Monday, November 14, 2011

Frederick Seidel


I think you do
But it frightens you
I have the guns
In the car.

I wanted to save
Someone and
The rest. It will happen.
I will take you hostage.

Also I wasn't
Going to fall in love
But when you're fleeing
You're flying.

Someone had to take
My blindfold off for me to
Just take off. I turn the key in your ignition.
Contact! The propeller flickers.

We are taking off to
Have another

For the road. Burn the birth certificates.
Run the roadblock.
All the whirling lights
On the roofs of their cars.

They're going to check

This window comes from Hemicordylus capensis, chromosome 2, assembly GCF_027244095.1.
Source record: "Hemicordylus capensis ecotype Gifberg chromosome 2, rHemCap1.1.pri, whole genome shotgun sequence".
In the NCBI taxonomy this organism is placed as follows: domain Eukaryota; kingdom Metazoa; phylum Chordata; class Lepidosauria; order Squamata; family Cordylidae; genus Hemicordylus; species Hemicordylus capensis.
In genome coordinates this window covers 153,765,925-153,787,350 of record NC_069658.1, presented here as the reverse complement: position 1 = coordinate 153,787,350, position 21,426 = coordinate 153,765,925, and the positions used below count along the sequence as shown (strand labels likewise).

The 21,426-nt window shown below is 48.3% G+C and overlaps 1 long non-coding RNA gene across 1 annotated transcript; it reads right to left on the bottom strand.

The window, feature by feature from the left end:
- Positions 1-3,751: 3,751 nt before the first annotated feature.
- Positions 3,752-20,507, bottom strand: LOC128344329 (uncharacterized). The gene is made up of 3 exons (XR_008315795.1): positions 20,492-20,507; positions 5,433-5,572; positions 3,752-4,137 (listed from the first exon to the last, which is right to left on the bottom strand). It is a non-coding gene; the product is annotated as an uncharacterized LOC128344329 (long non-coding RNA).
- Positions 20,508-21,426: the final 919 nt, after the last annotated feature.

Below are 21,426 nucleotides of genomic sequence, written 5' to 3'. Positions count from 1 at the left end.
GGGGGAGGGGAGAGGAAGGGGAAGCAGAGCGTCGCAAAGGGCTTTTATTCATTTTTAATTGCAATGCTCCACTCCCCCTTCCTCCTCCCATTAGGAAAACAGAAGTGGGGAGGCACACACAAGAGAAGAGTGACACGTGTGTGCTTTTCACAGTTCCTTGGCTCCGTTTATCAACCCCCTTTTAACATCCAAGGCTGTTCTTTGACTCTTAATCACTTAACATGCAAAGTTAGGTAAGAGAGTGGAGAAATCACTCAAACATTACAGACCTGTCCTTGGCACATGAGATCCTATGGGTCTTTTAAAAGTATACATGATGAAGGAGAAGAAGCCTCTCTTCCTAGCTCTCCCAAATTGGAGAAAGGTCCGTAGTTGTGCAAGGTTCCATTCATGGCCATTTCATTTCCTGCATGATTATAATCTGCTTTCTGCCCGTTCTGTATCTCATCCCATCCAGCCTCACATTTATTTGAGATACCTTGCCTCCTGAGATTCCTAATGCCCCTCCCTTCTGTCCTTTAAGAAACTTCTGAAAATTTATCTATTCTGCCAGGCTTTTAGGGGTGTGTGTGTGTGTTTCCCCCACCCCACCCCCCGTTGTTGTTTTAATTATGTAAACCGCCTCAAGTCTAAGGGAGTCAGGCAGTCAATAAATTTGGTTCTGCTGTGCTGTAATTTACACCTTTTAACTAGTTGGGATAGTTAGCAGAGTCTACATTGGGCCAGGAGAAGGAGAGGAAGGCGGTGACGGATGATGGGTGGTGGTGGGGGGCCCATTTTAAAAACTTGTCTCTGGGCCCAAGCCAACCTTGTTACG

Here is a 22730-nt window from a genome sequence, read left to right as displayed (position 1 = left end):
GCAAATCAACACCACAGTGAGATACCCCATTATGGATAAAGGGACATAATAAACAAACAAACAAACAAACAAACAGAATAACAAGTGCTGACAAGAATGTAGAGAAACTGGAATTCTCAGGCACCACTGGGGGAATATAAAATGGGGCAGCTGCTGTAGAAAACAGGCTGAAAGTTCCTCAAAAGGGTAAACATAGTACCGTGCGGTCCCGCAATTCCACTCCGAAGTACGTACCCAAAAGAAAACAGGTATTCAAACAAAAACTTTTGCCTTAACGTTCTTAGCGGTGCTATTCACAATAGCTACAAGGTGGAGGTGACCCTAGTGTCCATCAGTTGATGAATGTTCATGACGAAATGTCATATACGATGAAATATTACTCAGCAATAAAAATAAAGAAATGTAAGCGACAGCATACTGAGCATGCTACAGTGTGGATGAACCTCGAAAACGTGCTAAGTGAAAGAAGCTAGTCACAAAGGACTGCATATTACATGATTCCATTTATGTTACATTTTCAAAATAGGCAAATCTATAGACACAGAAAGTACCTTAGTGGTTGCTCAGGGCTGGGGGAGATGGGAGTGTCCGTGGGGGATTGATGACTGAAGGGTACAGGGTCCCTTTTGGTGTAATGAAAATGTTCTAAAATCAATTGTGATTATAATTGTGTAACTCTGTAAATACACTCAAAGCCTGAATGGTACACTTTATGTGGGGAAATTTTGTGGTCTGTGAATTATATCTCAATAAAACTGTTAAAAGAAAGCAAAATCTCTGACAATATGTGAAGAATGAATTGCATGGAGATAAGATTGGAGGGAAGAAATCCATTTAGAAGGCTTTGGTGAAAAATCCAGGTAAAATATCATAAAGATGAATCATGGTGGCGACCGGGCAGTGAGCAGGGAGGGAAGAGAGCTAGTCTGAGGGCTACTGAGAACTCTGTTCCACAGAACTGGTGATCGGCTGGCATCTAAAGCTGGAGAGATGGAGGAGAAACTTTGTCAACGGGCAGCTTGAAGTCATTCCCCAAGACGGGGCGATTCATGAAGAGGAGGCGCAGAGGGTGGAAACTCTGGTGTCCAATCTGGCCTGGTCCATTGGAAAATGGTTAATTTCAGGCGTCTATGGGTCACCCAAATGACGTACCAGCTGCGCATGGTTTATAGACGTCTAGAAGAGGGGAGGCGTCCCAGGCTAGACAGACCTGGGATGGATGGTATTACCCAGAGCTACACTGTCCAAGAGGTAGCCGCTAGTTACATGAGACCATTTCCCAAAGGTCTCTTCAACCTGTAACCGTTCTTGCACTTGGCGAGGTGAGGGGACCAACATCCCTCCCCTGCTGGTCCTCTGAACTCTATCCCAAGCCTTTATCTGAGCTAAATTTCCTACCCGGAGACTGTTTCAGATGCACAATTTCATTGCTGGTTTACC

The trunk and find our bodies.
I won't.
We jump out firing.

I am already in you.
I am rafting down your bloodstream.
That is already over.
I have entered.

Frederick Seidel is offensive, savage, sinister, and yet in his poems, one can't exactly tell if this persona (elite, sleazy, macho) is being celebrated or satirized. That is the power of his poetry. The speaker seems delighted and afloat in his nightmarish, materialistic world--and yet he becomes cartoonish, absurd, as if partaking in self-ridicule. The offensive brutality of Seidel struggles with a delicacy and satirical sensibility. This conflict is not resolved by the poem or figured out by the reader. Heidegger might say there is concealment and an unveiling in Seidel's work. A rift and a striving that never finds an end.

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